London Tribunal Approves £3bn Facebook Lawsuit

A London judge has approved a collective legal action against Facebook parent Meta over the monetisation of users’ personal data that could be worth up to £3 billion.

The Competition Appeal Tribunal (CAT) approved the action brought by legal academic Liza Lovdahl Gormsen after rejecting an earlier version of it last year.

Gormsen argues Facebook users were not properly compensated for the use of their personal data because of Facebook’s dominance of the market for social media.

The lawsuit seeks about £2bn to £3bn in compensation based on the value users would have received if Facebook were not dominant, for users who held Facebook accounts from February 2016 to October 2023.

Dr Liza Lovdahl Gormsen

Mass compensation

Judge Marcus Smith said in a written ruling the case could be heard in “the first half of 2026 at the latest”.

Meta said the lawsuit is “entirely without merit” and that it would “vigorously defend” against them.

Its lawyers saying Gormsen’s calculations fail to take into account the economic value users receive from Facebook.

Last month, arguing before the tribunal against the case being approved, Meta said the claim’s methodology was “divorced from reality”.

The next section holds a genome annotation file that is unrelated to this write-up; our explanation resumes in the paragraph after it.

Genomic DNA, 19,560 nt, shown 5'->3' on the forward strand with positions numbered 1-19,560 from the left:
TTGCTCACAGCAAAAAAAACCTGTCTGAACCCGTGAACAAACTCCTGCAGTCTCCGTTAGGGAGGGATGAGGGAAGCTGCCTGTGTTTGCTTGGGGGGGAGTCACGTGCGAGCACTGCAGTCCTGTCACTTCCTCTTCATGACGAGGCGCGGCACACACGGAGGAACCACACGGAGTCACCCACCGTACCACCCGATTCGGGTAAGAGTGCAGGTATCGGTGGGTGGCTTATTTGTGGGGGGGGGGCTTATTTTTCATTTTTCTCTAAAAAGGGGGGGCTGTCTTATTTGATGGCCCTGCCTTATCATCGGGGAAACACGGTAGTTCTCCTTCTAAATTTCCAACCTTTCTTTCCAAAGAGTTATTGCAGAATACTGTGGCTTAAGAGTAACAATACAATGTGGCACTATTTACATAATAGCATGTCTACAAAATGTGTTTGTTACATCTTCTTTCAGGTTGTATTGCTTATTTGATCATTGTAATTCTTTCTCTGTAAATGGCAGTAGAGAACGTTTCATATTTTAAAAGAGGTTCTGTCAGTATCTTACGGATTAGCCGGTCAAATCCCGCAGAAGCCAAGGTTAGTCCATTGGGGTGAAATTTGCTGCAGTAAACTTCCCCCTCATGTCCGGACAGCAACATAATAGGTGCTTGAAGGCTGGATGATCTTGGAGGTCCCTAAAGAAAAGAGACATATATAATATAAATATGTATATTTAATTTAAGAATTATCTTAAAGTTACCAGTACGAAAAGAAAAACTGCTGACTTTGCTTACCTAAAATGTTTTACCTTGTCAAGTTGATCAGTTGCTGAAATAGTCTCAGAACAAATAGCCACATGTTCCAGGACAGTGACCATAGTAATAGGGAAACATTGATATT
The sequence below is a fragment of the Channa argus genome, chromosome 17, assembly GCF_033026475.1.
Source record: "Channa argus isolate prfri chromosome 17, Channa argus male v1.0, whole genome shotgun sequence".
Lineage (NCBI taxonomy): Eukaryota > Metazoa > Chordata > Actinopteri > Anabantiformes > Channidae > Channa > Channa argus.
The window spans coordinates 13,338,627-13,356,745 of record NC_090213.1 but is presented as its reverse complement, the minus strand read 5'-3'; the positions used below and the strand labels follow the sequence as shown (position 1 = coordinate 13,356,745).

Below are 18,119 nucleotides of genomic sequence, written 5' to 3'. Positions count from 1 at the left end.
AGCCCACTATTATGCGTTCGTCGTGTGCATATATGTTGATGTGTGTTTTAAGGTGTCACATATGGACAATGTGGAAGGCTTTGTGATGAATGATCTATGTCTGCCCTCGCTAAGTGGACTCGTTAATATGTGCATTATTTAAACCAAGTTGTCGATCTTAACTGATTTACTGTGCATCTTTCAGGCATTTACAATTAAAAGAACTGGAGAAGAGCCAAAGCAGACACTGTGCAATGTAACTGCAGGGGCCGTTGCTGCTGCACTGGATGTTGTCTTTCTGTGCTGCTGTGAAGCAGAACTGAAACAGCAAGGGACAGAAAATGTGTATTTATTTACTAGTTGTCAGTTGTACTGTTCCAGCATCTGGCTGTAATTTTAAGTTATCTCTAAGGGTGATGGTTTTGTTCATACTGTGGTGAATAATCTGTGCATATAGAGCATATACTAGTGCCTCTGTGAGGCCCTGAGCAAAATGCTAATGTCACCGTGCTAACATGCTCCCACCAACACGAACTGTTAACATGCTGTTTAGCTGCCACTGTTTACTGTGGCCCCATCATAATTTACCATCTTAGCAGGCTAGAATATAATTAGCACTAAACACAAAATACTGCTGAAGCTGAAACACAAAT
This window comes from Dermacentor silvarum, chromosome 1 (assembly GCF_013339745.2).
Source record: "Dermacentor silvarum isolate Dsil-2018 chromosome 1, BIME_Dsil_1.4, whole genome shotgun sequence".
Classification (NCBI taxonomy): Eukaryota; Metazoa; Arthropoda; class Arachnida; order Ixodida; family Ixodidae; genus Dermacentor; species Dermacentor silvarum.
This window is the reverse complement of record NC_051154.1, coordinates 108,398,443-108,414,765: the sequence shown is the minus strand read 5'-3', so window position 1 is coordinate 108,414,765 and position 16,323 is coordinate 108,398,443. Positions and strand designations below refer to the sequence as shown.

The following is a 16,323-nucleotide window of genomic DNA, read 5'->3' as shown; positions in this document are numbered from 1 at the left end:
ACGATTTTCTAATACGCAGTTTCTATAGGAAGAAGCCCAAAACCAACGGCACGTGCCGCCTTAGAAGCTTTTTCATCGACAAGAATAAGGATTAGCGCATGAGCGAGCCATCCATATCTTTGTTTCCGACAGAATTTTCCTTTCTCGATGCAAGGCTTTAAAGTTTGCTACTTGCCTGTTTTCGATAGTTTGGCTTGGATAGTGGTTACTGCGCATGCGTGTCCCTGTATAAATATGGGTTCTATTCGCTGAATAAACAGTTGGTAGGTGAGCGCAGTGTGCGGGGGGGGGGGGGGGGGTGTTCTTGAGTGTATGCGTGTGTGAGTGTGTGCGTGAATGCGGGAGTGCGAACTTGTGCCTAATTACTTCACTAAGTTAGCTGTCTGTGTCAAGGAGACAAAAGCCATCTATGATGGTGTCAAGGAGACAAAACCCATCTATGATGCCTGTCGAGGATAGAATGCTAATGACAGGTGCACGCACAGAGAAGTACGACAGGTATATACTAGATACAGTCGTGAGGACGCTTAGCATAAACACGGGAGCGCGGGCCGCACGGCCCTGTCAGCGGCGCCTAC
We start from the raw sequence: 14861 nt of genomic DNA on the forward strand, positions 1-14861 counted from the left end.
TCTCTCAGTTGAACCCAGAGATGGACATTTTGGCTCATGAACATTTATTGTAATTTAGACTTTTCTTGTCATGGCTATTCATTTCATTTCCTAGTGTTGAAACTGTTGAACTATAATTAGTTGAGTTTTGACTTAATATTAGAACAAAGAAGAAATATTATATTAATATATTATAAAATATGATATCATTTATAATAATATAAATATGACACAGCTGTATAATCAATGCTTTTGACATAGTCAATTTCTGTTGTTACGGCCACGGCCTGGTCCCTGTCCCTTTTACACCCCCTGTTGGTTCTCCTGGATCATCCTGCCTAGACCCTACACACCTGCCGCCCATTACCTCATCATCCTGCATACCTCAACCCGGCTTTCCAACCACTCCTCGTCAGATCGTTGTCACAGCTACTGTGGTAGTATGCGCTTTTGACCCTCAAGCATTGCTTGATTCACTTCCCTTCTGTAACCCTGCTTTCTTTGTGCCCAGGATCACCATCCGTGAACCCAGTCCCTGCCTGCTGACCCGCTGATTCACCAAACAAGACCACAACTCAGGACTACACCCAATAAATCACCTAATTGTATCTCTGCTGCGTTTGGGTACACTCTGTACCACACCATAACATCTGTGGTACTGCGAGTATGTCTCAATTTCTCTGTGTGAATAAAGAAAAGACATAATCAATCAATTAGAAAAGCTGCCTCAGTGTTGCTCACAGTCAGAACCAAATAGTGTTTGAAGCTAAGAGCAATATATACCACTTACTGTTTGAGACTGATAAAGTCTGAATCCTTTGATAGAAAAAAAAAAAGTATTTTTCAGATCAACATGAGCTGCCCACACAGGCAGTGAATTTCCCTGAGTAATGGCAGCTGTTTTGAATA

‘Unfair bargain’

The new claim argues Facebook has “struck an unfair bargain with its users”, according to legal filings.

It says Facebook abused its market dominance by forcing individuals to share data with third parties as a “condition of accessing the platform”.

The requirement to allow Facebook to collect data from third-party sources, such as web browsing activities or third-party apps and services, allowed the company to make vast sums of money by selling more targeted advertising, for which users were not sufficiently compensated, the lawsuit argues.

Facebook said it is “committed to giving people meaningful control” of what information they share across its platforms and has a commitment to “invest heavily to create tools” for users to do so.

Rise in cases

Research published in January found collective actions in the UK had risen from £4bn in 2021 to £26bn in 2022 due to a legal change allowing individuals to sue on behalf of potentially huge numbers of claimants without their express mandate or knowledge, unless they expressly opt out.

Ten of the 14 collective actions filed over the past two years in the UK were against tech multinationals, including Apple, Google and Sony.

Matthew Broersma

Matt Broersma is a long standing tech freelance, who has worked for Ziff-Davis, ZDnet and other leading publications

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